My Exercise & Diet - A History

One of the reasons I wanted to do this blog is because my wife does a blog relating to her running and her healthy eating, and she seems to get a lot of motivation for both by holding herself accountable by putting her goals and successes and failures in writing and by getting encouraging comments from her readers.  I don't expect anyone to read this blog other than her, but hopefully I'll be more motivated in my running and in my healthy eating by putting it down in writing.

I have gone through various phases in my life in every aspect, including my exercise and eating habits. My parents have always been relatively healthy and active.  My mom didn't exactly cook extremely healthy meals, but she stayed at home while my dad worked as a policeman, so she did cook homemade meals for breakfast, lunch, and dinner most of the time, so I probably ate healthier than many people.  Growing up, I was always very active and involved in every sport I could be involved in.  My parents built me a concrete basketball court with a light in our yard, so I could, and did, play basketball day and night growing up.  They were also always more than willing to appease my desires to have footballs or baseballs thrown my way, so I could run and dive after them, and then do it over and over and over again all day every day.  So, with the help of my loving parents, I was very active as a child.  Also, my dad coached all of my baseball and basketball teams until I started school sports in 7th grade.  Sports were always very important to my family and extended family, so they were important to me.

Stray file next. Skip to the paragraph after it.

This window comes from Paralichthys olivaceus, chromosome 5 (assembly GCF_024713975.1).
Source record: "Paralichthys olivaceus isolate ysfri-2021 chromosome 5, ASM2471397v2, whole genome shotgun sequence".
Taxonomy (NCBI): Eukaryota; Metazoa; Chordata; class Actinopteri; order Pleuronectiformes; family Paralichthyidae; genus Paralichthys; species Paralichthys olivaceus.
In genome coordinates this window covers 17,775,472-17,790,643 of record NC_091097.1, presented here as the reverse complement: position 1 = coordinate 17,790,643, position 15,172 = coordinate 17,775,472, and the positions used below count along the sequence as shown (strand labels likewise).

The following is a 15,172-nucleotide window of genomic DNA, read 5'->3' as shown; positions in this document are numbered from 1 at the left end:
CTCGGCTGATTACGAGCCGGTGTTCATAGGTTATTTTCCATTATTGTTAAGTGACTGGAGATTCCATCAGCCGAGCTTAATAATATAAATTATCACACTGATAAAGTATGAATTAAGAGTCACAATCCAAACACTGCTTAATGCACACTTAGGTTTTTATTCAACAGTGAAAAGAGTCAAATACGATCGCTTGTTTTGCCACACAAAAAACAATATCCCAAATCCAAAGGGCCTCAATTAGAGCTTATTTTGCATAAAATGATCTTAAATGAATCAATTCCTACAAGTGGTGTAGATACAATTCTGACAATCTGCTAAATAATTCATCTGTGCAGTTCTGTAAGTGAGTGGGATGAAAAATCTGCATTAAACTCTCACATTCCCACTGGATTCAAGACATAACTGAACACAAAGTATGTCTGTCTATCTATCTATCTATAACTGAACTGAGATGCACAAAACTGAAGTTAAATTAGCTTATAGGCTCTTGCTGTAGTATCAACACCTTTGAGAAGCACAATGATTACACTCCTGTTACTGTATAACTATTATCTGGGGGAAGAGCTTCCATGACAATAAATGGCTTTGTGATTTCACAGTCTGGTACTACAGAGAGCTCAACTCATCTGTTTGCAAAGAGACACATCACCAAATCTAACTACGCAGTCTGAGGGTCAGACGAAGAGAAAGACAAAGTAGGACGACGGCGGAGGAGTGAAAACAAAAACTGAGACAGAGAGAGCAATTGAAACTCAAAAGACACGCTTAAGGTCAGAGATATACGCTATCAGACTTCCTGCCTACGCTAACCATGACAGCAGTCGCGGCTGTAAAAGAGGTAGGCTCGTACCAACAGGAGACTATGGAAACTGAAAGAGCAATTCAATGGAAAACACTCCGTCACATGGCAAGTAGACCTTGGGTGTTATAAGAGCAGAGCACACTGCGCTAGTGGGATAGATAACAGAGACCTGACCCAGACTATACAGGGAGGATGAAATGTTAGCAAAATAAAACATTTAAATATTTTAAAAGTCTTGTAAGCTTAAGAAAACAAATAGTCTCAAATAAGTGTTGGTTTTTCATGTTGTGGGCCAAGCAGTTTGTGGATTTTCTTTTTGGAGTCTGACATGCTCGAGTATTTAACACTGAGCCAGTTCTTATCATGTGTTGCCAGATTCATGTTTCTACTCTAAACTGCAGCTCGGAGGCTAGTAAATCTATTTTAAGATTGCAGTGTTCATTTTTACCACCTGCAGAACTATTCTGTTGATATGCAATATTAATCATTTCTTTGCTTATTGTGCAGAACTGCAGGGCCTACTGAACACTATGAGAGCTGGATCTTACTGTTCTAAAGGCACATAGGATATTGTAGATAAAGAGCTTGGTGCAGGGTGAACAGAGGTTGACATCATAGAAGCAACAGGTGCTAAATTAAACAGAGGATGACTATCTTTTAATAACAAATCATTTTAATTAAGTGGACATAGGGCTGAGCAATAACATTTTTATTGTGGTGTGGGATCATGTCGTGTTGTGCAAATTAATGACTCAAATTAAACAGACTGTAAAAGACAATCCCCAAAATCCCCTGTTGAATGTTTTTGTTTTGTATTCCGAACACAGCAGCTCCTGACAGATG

Once in school, I played basketball and football and ran track, and when I wasn't playing those sports, I was watching them on TV day and night. For as long as I can remember, my dad has gotten up every morning before 5 am and ran and lifted weights.  Once I got to high school, I too got interested in lifting weights.  My senior year, I was lifting 2 hours per day after school and eating 7 huge meals every day.  I would eat 30 grams of protein and 60 grams of carbs with as little fat as possible at each of the 7 meals.  I feel bad now, but I would make my mom make egg white omelets for me every morning.  Most moms wouldn't do that.  I was very lucky.  Because of my hard work in the weight room and my disciplined diet I went from a skinny little kid to 195 pounds and none of it fat by the time I graduated high school.